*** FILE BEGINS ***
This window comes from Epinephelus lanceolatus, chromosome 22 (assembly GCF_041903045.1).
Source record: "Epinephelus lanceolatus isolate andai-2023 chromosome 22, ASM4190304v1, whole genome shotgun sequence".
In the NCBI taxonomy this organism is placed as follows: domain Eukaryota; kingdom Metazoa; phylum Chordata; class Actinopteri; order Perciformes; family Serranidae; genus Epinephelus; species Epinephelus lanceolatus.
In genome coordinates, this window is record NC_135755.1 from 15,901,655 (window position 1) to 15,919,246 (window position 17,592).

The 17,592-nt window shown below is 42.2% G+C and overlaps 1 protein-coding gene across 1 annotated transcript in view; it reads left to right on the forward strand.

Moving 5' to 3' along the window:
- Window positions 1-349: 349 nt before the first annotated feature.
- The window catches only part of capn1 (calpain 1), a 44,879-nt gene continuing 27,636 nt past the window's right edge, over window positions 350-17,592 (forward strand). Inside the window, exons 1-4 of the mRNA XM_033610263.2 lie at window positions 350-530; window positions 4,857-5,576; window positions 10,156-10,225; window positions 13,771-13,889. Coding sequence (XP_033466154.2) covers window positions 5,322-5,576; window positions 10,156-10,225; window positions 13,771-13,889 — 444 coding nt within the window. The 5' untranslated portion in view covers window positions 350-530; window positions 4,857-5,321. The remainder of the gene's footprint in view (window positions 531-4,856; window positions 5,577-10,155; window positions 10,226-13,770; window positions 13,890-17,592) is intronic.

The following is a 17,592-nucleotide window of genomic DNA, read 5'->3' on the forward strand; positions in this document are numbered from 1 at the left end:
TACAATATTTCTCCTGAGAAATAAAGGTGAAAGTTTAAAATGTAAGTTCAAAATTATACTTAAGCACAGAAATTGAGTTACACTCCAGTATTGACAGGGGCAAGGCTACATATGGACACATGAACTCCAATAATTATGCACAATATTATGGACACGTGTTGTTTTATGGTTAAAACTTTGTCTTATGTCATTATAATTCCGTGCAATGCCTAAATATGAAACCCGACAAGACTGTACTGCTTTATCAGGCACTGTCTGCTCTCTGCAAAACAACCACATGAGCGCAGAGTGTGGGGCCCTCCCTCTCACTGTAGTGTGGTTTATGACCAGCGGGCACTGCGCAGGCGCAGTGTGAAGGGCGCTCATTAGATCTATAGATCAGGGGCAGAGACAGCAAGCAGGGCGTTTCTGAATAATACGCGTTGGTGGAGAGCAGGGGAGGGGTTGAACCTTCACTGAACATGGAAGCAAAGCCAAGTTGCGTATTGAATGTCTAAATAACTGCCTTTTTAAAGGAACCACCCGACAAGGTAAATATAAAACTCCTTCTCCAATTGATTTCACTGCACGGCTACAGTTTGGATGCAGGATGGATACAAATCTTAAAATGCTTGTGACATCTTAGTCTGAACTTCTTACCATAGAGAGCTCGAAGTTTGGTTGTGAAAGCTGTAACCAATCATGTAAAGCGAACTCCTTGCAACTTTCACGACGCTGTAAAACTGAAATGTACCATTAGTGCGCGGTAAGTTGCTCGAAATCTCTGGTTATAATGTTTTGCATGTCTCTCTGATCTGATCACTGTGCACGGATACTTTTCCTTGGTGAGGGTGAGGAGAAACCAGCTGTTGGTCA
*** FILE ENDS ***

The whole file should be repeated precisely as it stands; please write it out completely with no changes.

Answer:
This window comes from Epinephelus lanceolatus, chromosome 22 (assembly GCF_041903045.1).
Source record: "Epinephelus lanceolatus isolate andai-2023 chromosome 22, ASM4190304v1, whole genome shotgun sequence".
In the NCBI taxonomy this organism is placed as follows: domain Eukaryota; kingdom Metazoa; phylum Chordata; class Actinopteri; order Perciformes; family Serranidae; genus Epinephelus; species Epinephelus lanceolatus.
In genome coordinates, this window is record NC_135755.1 from 15,901,655 (window position 1) to 15,919,246 (window position 17,592).

The 17,592-nt window shown below is 42.2% G+C and overlaps 1 protein-coding gene across 1 annotated transcript in view; it reads left to right on the forward strand.

Moving 5' to 3' along the window:
- Window positions 1-349: 349 nt before the first annotated feature.
- The window catches only part of capn1 (calpain 1), a 44,879-nt gene continuing 27,636 nt past the window's right edge, over window positions 350-17,592 (forward strand). Inside the window, exons 1-4 of the mRNA XM_033610263.2 lie at window positions 350-530; window positions 4,857-5,576; window positions 10,156-10,225; window positions 13,771-13,889. Coding sequence (XP_033466154.2) covers window positions 5,322-5,576; window positions 10,156-10,225; window positions 13,771-13,889 — 444 coding nt within the window. The 5' untranslated portion in view covers window positions 350-530; window positions 4,857-5,321. The remainder of the gene's footprint in view (window positions 531-4,856; window positions 5,577-10,155; window positions 10,226-13,770; window positions 13,890-17,592) is intronic.

The following is a 17,592-nucleotide window of genomic DNA, read 5'->3' on the forward strand; positions in this document are numbered from 1 at the left end:
TACAATATTTCTCCTGAGAAATAAAGGTGAAAGTTTAAAATGTAAGTTCAAAATTATACTTAAGCACAGAAATTGAGTTACACTCCAGTATTGACAGGGGCAAGGCTACATATGGACACATGAACTCCAATAATTATGCACAATATTATGGACACGTGTTGTTTTATGGTTAAAACTTTGTCTTATGTCATTATAATTCCGTGCAATGCCTAAATATGAAACCCGACAAGACTGTACTGCTTTATCAGGCACTGTCTGCTCTCTGCAAAACAACCACATGAGCGCAGAGTGTGGGGCCCTCCCTCTCACTGTAGTGTGGTTTATGACCAGCGGGCACTGCGCAGGCGCAGTGTGAAGGGCGCTCATTAGATCTATAGATCAGGGGCAGAGACAGCAAGCAGGGCGTTTCTGAATAATACGCGTTGGTGGAGAGCAGGGGAGGGGTTGAACCTTCACTGAACATGGAAGCAAAGCCAAGTTGCGTATTGAATGTCTAAATAACTGCCTTTTTAAAGGAACCACCCGACAAGGTAAATATAAAACTCCTTCTCCAATTGATTTCACTGCACGGCTACAGTTTGGATGCAGGATGGATACAAATCTTAAAATGCTTGTGACATCTTAGTCTGAACTTCTTACCATAGAGAGCTCGAAGTTTGGTTGTGAAAGCTGTAACCAATCATGTAAAGCGAACTCCTTGCAACTTTCACGACGCTGTAAAACTGAAATGTACCATTAGTGCGCGGTAAGTTGCTCGAAATCTCTGGTTATAATGTTTTGCATGTCTCTCTGATCTGATCACTGTGCACGGATACTTTTCCTTGGTGAGGGTGAGGAGAAACCAGCTGTTGGTCA